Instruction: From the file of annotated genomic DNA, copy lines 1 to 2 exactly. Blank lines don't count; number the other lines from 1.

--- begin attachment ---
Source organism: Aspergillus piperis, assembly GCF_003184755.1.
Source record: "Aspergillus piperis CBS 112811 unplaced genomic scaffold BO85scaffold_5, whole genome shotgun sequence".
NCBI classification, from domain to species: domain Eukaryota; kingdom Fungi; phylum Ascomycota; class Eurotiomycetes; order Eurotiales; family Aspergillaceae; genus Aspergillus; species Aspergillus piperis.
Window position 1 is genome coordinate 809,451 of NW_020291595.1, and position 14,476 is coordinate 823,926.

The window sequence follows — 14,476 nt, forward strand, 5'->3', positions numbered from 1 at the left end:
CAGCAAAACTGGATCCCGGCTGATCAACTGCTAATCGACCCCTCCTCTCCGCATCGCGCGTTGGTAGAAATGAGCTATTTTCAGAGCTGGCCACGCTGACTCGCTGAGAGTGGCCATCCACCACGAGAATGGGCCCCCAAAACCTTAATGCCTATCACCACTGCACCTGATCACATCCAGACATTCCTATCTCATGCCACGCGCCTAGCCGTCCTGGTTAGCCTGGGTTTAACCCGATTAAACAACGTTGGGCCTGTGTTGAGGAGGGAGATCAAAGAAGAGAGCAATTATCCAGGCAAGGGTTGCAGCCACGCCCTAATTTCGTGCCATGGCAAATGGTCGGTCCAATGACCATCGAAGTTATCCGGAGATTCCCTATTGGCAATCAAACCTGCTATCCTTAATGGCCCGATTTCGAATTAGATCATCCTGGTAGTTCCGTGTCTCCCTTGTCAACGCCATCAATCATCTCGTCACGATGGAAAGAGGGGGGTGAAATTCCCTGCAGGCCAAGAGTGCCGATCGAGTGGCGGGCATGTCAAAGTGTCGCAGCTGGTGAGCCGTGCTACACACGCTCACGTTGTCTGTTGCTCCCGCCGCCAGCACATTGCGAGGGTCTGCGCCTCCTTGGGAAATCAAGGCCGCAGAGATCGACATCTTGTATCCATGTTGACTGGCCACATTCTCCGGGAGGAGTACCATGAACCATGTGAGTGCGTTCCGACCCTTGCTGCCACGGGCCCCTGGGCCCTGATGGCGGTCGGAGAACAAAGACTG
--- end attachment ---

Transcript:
Source organism: Aspergillus piperis, assembly GCF_003184755.1.
Source record: "Aspergillus piperis CBS 112811 unplaced genomic scaffold BO85scaffold_5, whole genome shotgun sequence".